Sunday, July 10, 2005

Tour de France Stage 9

Today was supposed to be another hard day in the mountains. At least as hard a day with several small climbs and two large catagory 1 and 2 climbs can be.

Unfortunately, the day started badly. David Zabriskie who held the yellow jersey for the first 4 days had to abandon the race after just 10 km today. David took a really hard fall in stage 4 and was mixed up in a couple small crashes in the subsequent days. I have taken a couple hard falls back in my commuting on a bike days. Unless the bike was unridable I was always able to get back on and ride inspite of some pretty nasty injuries. But I don't know how these guys can get back on and 'race'. Riding is one thing. Racing is a much much harder thing. Especially when you are hurting. David did a great job early on this year and I plan on watching and cheering him on in the years to come. I'm impressed that he held up as well as he did. Good Job David and I look forward to watching you next year.

Well the attacks started early and often this day. But the earliest and the longest was by a Danish Rider from Rabobank - Mickael Rasmussen. In only his second tour Mickael bragged before the start of the tour to a teammate that he was going to win the polka dot (climbers) jersey this year.

Mickael Rasmussen is a former world mountain bike champion who rides the mountains on pavement like he is commuting on flat ground.

Rasmussen not only won first over every mountain climb today, he also ultimately won the stage as well. This was a magnificent solo performance. That earned Rasmussen maximum climb points and a stage win. He climbed to fourth overall in the general classification only 25 seconds behind Lance Armstrong.

Which brings us to my beef of the day. Tomorrow is a rest day. The day after that is a long hard day in the Alps. Today Lance Armstrong kept the entire Discovery Channel team sitting together at the front of the peloton setting the pace for everyone else. They did not chase the break aways.

The announcers speculated that he was trying to get his team regrouped so that they wouldn't break apart like they did yesterday. They speculate that Lance wanted to give up the yellow jersey so that he would not have to work so hard in the mountains defending it.

Well that doesn't make any sense to me. The other riders in the tour don't attack Lance Armstrong because he is wearing yellow. They attack him because he is the favorite to win the race. Jens Voigt, the current yellow jersey holder, of the CSC team is not the kind of rider who will do particularly well in the high mountains. That is what Ivan Basso is on the CSC team is there to do - climb in the mountains and try to wear the yellow into Paris. That is the plan of Bjarni Riss, the CSC team manager. He will not sacrifce those plans in order to defend the yellow jersey if it is not on the back of Ivan Basso. He proved that in stage four when they left David Zabriskie wearing yellow and sitting on road after a crash.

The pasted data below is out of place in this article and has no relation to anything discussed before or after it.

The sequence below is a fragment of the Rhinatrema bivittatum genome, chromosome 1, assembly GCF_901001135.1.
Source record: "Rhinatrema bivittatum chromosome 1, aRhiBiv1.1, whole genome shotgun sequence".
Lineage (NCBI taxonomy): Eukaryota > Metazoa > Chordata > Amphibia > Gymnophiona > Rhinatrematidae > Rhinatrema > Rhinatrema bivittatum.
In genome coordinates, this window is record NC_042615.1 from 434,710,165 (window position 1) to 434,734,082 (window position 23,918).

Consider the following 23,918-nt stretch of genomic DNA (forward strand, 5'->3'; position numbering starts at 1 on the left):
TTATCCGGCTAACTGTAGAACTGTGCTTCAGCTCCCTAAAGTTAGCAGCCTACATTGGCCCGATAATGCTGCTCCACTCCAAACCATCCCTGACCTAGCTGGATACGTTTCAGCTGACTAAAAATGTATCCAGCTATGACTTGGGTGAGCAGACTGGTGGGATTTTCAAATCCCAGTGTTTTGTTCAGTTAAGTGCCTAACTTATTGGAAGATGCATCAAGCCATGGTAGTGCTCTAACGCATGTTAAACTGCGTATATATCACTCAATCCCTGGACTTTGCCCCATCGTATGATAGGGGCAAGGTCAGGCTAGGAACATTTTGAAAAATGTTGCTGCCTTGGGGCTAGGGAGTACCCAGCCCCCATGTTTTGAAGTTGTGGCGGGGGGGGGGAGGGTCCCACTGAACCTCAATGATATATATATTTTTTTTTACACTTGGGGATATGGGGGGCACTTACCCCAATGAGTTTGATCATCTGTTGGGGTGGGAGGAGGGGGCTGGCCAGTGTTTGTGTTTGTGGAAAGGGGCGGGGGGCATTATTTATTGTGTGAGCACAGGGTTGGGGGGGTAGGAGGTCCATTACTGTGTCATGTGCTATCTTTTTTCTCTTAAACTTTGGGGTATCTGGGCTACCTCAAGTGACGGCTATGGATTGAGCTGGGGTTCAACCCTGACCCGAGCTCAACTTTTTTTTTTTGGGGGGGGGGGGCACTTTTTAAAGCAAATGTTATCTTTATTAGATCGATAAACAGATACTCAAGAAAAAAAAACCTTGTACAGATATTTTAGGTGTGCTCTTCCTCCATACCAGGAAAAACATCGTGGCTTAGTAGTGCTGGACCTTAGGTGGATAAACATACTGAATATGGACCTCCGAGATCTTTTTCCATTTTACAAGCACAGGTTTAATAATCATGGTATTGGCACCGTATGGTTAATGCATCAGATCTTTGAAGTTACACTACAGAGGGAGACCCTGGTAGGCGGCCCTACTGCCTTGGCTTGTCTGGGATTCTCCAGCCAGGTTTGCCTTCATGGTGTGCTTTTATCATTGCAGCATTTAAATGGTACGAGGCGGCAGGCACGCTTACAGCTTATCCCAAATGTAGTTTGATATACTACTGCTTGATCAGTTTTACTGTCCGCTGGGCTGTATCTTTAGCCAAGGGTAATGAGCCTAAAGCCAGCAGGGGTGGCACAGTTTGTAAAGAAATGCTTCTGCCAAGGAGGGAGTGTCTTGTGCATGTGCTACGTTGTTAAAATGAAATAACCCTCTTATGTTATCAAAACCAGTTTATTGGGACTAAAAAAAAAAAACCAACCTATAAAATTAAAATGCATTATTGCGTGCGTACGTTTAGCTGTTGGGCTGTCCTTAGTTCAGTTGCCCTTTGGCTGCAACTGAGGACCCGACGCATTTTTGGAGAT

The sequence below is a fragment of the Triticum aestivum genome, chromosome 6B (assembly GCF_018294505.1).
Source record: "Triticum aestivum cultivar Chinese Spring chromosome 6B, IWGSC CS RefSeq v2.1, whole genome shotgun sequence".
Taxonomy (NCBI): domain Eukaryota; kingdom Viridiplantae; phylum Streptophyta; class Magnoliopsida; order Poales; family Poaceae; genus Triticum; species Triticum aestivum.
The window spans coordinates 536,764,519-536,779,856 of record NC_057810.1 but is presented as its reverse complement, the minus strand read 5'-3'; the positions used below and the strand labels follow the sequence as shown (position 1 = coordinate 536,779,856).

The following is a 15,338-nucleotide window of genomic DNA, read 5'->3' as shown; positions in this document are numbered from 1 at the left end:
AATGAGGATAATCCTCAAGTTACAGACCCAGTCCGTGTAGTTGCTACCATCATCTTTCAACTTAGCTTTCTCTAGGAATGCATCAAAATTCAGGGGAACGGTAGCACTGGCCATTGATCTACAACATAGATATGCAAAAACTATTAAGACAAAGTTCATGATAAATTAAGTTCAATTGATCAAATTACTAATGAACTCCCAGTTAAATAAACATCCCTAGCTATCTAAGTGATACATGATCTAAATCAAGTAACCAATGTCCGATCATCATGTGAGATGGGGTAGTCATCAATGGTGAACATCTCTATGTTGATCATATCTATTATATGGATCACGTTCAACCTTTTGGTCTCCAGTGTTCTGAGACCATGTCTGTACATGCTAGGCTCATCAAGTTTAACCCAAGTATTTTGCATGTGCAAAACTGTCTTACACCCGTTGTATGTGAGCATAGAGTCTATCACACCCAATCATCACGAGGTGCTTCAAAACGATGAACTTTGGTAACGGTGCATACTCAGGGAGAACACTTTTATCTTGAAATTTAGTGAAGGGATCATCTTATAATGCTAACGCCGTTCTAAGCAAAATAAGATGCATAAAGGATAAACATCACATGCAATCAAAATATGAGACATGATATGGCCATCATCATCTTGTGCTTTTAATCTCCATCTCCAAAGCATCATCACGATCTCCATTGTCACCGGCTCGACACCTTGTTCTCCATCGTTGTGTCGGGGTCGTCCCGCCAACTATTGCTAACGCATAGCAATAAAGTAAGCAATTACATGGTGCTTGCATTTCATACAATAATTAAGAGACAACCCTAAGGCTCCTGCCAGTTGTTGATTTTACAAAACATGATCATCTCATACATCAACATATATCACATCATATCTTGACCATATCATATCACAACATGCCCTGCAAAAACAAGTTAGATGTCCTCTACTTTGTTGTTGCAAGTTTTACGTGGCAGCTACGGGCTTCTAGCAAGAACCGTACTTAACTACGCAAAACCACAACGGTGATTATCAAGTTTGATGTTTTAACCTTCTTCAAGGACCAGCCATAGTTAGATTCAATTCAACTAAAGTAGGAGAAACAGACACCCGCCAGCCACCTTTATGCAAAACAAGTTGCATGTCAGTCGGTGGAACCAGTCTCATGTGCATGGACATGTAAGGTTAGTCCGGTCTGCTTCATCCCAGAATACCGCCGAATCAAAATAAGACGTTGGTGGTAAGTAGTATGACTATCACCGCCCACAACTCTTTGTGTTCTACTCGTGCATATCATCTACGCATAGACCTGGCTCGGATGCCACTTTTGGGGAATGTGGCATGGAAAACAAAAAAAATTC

So if Lance Armstrong thinks that CSC will expend a lot of energy defending the yellow jersey that Jens Voigt is wearing he is probably mistaken. All he has done is prove to his team that he wants them to do things his way, and that he is willing to throw away the yellow jersey to make them do that.

I may be wrong. Lance and his team leader, Johan Bruyneel, have a plan and I hope it works. I just don't understand how fending off attacks in the mountains is more work than having to attack in the mountains to regain something you already lost. The attacks are going to come anyway. Lance is a target no matter what jersey he wears and CSC will only work to put Basso in yellow. When the going gets tough, they will hang Voigt out to dry just like they did Zabriskie.

I hope that Lance and Johan's plans work out. I really hope that today doesn't turn out to be a major mistake. Voigt isn't a great climber, but with help he gets by, and he has 2:18 to play with. In second is Christophe Moreau, a rider who a few years ago was expected to challenge Armstrong for the yellow. What if it just took him a few extra years to reach his full potential. Now he has a 0:28 second lead on Armstrong to drive him.

Right behind Armstrong is Rasmussen, who climbs like a goat. He decends like an avalanche. Absoultely fearless. He's a past world mountain bike champion so he knows how to win. If he manages a time trial later he may have more on his mind than just a polka dot jersey in Paris.

On a strickly petty personal level I was really getting to like the idea of a Tour de France where the only men to wear the yellow were Americans. That dream is gone now.

In more pettiness Lance is only about 8 days in yellow short of Bernard Hinault's second place record of 77 days in yellow for a career. I would really like to see Armstrong take over that spot in the record books. Hinault has publicly said that Armstrong isn't as good a rider as he was in his prime. So I'm in favor of Armstrong taking any and every record away from Hinault that he can.

All in all a good day of racing to watch, just not the kind of results I wanted to see. Ignoring that Rasmussen turned in a great day that was really fun to watch.

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